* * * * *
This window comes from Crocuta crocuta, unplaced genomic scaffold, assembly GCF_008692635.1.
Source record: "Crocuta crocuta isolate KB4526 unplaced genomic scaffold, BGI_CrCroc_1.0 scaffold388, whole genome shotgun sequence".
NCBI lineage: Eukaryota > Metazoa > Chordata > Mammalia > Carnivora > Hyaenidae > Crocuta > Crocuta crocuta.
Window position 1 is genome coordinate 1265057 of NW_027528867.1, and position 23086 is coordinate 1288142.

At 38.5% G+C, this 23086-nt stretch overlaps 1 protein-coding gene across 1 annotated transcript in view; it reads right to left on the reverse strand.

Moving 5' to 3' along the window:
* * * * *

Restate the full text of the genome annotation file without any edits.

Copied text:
This window comes from Crocuta crocuta, unplaced genomic scaffold, assembly GCF_008692635.1.
Source record: "Crocuta crocuta isolate KB4526 unplaced genomic scaffold, BGI_CrCroc_1.0 scaffold388, whole genome shotgun sequence".
NCBI lineage: Eukaryota > Metazoa > Chordata > Mammalia > Carnivora > Hyaenidae > Crocuta > Crocuta crocuta.
Window position 1 is genome coordinate 1265057 of NW_027528867.1, and position 23086 is coordinate 1288142.

At 38.5% G+C, this 23086-nt stretch overlaps 1 protein-coding gene across 1 annotated transcript in view; it reads right to left on the reverse strand.

Moving 5' to 3' along the window: